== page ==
Tanzania, United Republic of
major macro economic indicators
|2014||2015||2016 (f)||2017 (f)|
|GDP growth (%)||7.0||7.0||6.8||7.1|
|Inflation (yearly average) (%)||6.1||5.6||5.2||5.0|
|Budget balance (% GDP)||-4.7||-4.2||-5.1||-6.0|
|Current account balance (% GDP)||-11.6||-9.2||-8.7||-9.4|
|Public debt (% GDP)||33.8||36.5||38.3||39.7|
(e) Estimate (f) Forecast
(*) grants excluded
- Rich in mineral resources (gold)
- Significant gas potential, thanks to offshore reserves discovered in 2010
- International support
- Inadequate infrastructure, especially regarding energy (electricity) and transport
- Highly dependent on the price of gold
- Religious tensions between Zanzibar and the mainland
Robust growth driven by infrastructure projects
Economic activity is expected to maintain momentum in 2017, buoyed by the completion of the ambitious programme of infrastructure projects. The "Vision 2025" plan includes increasing electricity production capacity and expansion of the road, air (extension of Dar Es Salaam airport), rail transport routes and of port capacity. The government's goal is to foster trade with its isolated neighbours (in particular DRC, Zambia, Rwanda and Uganda). The construction of a pipeline to transport the oil due to be extracted from Uganda's oil fields by 2020 will also boost growth. In contrast, the investment decisions taken by foreign companies on the exploitation of the offshore gas reserves discovered in 2010 have been suspended in the light of uncertainties over hydrocarbon price movements and also over the legal and fiscal framework of the sector. Services (trade, telecommunications, finances) are expected to remain dynamic.
Household demand (about 60% of GDP) is likely to be sustained by greater availability of credit, thanks to improved financial intermediation and inflation set to remain contained.
Higher imported food and oil prices are expected to maintain inflationary tensions, although these are not likely to sharpen thanks to the shilling's relative stability against the dollar and a fairly restrictive monetary policy targeting an inflation rate of 5 to 8% in the medium term.
Persistent and growing budget and current account deficits
The fiscal deficit is likely to continue to widen during the 2016/17 fiscal year (July to June). Investment spending is expected to reach 10% of GDP, namely double the previous fiscal year. This strong climb will be only partially offset by the expected reduction in current spending (almost 70% of the total in 2016) resulting from a freeze on civil service recruitment and wages, as well as government austerity measures.
Meanwhile, the measures aimed at increasing revenues from taxes (strengthening the tax administration to improve collection, higher taxes on tourism and telecommunications) and from non-fiscal sources (increase in the contribution of quasi-public enterprises to the budget), can only be implemented gradually. The decline in grants (down from 2.6% of GDP in 2013 to 1.3% in 2017) could also put pressure on the public finances. State indebtedness is rising steadily because of the major financing needs associated with the infrastructure projects, but the predominance of concessional loans reduces the risk of default. The government is, moreover, expected to make use of public/private partnerships.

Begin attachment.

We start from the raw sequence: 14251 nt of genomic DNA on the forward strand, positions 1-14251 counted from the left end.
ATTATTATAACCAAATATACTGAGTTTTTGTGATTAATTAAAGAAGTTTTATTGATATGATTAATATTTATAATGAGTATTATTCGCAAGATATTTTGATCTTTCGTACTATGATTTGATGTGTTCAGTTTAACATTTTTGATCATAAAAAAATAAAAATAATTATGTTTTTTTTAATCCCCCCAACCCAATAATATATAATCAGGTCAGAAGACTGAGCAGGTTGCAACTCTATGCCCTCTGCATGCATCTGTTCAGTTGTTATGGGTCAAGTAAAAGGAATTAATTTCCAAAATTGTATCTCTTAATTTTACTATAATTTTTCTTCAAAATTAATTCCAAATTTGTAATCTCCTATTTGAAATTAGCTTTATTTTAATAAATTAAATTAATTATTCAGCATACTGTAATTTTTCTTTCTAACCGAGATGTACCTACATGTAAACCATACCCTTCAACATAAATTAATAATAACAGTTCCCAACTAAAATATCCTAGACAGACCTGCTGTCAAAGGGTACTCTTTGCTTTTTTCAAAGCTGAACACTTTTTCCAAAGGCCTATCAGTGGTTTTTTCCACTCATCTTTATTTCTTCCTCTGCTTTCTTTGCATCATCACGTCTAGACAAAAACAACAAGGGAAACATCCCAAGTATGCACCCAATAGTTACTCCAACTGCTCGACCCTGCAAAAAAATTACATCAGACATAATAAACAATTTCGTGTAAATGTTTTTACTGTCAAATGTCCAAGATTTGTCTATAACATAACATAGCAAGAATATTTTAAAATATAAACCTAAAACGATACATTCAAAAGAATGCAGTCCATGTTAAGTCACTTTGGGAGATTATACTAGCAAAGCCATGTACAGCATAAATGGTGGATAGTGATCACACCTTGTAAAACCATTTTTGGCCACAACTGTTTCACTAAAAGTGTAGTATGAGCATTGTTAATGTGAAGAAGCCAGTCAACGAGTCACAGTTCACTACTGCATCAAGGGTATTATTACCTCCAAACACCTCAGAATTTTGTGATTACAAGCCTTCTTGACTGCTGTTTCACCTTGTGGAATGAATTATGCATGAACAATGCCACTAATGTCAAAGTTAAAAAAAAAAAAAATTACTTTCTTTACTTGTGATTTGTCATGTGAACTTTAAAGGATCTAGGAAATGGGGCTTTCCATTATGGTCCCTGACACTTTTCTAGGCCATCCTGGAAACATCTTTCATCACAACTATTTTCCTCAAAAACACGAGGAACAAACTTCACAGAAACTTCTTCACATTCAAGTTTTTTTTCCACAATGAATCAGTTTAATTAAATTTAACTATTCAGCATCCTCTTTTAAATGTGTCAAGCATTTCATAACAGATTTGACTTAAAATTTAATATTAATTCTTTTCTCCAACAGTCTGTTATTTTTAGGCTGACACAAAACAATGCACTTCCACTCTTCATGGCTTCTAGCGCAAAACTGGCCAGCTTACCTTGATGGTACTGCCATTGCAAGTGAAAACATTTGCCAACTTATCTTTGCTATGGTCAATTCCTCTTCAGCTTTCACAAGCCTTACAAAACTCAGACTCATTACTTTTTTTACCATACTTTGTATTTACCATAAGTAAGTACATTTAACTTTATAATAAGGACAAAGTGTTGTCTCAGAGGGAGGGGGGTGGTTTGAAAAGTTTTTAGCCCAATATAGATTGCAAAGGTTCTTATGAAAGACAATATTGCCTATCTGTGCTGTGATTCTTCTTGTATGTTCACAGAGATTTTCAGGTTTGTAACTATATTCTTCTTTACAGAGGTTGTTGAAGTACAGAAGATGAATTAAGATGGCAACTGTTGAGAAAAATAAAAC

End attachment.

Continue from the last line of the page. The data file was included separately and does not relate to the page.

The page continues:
Tanzania's current account deficit is structurally high as the country imports twice as much as it exports. Income from gold exports (20% of the total) is not likely to increase in 2017, in the absence of a rebound in prices and in production. At the same time, household demand and the need for equipment in the context of infrastructure projects looks set to drive up imports. The oil price (25% to 30% of imports) is unlikely to fall strongly in 2017, preventing another drop in the energy bill.
The current account deficit is expected to keep putting downward pressure on the shilling exchange rate in 2017, but its depreciation against the dollar is expected to remain moderate, given the considerable flows of FDIs into the country.
Major challenges for the new government
The October 2015 elections, the results of which were contested by the opposition, confirmed the predominance of the Chama Cha Mapinduzi Party (CCM). Its presidential candidate, John Magufuli took over leadership of Tanzania. Ali Mohamed Shein, also a member of the CCM, was re-elected in on the semi-autonomous island of Zanzibar in March 2016, after the result of the election in late 2015 was cancelled because of accusations of fraud. The historic result (40% of the ballots cast) achieved by the main opposition party (Chadema), is, however, evidence, that the presidential party, expectations of which are high, is losing popularity. The new president will, notably, have to complete the constitutional review, which could lead to a change in the status of Zanzibar, something which is expected to be put to a referendum before summer 2017.
The new president was, moreover, elected on an anti-corruption programme. He dismissed several high-ranking officials on coming to office and took measures to improve the efficiency of the administration (reducing the number of ministers from 30 to 19). Tanzania's ranking with regard to some of the World Bank's governance indicators is on an improving trend (156th in 2015 compared with 162nd in 2014 on the Corruption Perceptions Index). Progress on political freedom is however less spectacular (122nd compared with 119th).
Last update: January 2017